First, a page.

Guessing the reason for the Worshipful Master’s visit, the brother welcomed him, led him to a comfortable chair near the fireplace and waited. The Worshipful Master made himself comfortable, but said nothing.

In the grave silence, he contemplated the dance of the flames around the burning logs. After several minutes, the Worshipful Master took the fire tongs, carefully picked up a brightly burning ember and placed it to one side of the hearth, all alone. Then he sat back in his chair, still silent.

His host watched all of this in quiet contemplation. As the one, lone ember’s flame flickered and diminished, there was a momentary glow, and its fire was no more. Soon, it was cold and dead. Not a word had been spoken since the initial greeting.

The Worshipful Master glanced at his watch and chose this time to leave. He slowly stood up, picked up the cold, dead ember, and placed it back in the middle of the fire. Immediately, it began to glow once more, with all the light and warmth of the burning coals around it.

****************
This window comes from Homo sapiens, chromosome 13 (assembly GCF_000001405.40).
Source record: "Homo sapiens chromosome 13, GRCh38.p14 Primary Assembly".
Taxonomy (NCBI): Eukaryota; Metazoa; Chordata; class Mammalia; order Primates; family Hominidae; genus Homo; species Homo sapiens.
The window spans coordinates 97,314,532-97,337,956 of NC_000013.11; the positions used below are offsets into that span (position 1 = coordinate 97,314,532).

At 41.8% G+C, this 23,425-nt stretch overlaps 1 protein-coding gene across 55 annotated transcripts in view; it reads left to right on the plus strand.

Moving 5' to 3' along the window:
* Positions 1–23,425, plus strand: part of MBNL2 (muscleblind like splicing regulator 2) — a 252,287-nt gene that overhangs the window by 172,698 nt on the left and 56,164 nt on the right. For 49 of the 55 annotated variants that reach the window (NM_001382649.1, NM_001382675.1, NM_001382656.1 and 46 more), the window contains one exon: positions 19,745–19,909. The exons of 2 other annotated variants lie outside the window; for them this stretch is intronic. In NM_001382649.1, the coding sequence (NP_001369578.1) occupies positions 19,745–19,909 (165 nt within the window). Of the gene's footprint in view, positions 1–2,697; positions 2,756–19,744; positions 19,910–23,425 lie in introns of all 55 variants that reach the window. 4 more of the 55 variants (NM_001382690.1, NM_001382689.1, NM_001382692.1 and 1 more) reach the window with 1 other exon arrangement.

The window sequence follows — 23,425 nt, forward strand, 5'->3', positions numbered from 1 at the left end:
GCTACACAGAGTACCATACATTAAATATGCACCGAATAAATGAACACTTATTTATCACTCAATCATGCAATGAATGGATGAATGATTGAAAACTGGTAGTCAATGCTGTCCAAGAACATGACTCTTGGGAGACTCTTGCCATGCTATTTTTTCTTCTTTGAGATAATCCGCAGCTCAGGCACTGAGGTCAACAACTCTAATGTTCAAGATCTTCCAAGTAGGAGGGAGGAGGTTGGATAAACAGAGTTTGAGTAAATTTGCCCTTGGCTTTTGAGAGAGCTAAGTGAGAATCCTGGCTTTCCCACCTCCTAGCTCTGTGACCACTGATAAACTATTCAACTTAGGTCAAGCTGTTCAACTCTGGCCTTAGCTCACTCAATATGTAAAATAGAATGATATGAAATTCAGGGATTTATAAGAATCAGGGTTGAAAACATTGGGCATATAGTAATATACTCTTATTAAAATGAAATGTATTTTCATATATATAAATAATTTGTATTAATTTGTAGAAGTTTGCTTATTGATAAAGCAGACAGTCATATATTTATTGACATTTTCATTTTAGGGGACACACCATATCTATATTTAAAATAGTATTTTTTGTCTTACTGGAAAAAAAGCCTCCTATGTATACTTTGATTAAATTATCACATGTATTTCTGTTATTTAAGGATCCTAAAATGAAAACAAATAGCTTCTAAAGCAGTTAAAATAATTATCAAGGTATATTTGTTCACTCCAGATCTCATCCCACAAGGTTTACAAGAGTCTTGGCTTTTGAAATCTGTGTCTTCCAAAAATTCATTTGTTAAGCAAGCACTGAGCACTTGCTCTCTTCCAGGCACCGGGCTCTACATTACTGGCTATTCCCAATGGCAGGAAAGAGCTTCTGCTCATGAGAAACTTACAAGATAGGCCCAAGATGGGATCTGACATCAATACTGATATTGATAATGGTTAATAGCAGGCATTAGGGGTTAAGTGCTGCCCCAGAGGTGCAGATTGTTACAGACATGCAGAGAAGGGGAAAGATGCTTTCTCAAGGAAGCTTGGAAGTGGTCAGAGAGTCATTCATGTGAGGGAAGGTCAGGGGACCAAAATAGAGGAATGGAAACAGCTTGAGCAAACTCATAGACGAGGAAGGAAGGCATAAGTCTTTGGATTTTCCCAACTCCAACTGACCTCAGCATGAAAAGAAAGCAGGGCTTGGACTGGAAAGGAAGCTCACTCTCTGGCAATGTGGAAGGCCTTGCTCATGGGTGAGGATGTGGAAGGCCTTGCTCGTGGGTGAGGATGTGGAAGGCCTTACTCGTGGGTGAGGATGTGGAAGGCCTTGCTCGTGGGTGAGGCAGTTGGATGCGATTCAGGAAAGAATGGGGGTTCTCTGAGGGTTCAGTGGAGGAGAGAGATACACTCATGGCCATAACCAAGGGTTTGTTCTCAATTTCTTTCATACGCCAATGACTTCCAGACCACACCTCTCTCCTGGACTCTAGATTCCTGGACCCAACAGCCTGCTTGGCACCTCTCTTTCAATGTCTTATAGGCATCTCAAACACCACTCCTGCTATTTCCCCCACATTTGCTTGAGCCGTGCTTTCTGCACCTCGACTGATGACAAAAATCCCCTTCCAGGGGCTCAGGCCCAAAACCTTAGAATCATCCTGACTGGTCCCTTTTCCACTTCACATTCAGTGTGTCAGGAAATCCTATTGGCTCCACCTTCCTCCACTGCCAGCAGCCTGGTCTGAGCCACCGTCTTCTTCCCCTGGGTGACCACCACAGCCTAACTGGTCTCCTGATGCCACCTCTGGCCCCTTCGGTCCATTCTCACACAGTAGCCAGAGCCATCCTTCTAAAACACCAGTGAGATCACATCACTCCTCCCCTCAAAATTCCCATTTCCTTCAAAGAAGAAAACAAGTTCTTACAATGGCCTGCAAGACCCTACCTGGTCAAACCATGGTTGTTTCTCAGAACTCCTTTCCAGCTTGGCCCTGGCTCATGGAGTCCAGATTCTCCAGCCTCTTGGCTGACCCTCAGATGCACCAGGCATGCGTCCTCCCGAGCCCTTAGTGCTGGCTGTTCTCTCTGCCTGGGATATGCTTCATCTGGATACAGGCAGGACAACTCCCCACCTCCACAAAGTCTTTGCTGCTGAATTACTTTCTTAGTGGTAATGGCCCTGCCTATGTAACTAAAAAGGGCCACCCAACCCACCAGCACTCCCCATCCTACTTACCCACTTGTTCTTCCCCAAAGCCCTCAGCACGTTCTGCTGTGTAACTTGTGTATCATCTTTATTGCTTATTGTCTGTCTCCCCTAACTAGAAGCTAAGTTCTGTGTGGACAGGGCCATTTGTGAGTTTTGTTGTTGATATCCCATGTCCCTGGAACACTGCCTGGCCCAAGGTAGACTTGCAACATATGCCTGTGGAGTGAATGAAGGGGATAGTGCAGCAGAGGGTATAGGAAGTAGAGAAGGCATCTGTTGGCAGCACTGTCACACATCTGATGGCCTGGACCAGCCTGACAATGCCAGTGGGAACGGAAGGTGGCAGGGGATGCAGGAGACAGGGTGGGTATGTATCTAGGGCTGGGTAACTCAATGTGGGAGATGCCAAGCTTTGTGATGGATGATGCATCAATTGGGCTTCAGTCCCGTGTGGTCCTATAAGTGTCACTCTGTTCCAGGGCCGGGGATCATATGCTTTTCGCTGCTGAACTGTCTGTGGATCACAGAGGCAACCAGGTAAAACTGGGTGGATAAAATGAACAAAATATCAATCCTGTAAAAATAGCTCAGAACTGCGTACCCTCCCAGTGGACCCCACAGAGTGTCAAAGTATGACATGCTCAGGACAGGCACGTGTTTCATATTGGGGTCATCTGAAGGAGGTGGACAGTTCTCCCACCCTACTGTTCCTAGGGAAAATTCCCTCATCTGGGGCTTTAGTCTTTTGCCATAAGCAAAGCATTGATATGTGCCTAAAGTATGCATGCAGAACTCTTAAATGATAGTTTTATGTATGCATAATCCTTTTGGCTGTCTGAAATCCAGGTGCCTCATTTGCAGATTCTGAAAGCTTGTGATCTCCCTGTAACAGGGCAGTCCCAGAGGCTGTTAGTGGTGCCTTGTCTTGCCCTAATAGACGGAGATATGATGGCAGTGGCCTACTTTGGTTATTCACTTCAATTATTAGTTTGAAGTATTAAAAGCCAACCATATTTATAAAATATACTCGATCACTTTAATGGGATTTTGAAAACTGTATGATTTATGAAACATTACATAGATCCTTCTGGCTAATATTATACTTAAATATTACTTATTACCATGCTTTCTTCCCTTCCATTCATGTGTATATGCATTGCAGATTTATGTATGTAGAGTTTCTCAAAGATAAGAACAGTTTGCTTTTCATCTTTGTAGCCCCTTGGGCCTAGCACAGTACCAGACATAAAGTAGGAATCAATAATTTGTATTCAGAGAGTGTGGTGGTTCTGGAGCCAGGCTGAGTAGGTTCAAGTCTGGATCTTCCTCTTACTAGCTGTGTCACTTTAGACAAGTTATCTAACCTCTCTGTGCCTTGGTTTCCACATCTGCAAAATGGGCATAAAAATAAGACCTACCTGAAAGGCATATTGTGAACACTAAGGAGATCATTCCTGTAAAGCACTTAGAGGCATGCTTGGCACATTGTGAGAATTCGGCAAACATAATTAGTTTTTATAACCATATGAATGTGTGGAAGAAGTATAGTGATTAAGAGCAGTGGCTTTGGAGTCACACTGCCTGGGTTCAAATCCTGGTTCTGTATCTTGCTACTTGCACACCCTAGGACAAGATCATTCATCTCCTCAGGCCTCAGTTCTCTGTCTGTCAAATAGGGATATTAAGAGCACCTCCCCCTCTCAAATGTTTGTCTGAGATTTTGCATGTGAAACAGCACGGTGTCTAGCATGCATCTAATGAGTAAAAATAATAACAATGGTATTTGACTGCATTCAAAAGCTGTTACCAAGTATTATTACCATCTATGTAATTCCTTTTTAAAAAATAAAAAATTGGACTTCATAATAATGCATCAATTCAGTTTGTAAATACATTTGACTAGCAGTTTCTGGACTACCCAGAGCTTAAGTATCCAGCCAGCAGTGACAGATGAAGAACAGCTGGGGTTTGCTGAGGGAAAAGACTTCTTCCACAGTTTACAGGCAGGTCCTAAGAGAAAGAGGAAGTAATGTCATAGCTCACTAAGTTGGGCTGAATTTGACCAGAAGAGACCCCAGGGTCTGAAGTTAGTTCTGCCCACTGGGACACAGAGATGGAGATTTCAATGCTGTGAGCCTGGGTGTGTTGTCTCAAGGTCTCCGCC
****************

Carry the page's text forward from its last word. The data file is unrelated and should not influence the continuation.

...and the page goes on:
As the Worshipful Master reached the door to leave, his host said, with a tear running down his cheek, “Thank you so much for your fiery summons, my brother. I’ll be back in our Lodge next meeting.”

— Author Unknown

Though you may not be at the meeting – know that you are my Brother – and you are missed.

Congratulations Dan Gates – 75-years!

R-L – Scott Gates, Dan Gates, Pam Gates

On February 24th, Oakland Lodge #140 had the honor of presenting Brother Dan Gates, PM with his 75-year Masonic pin.  Though we could not be together to make the presentation, several brothers gathered at the Lodge and through the coordination of Dan’s children, we were able to make the presentation virtually.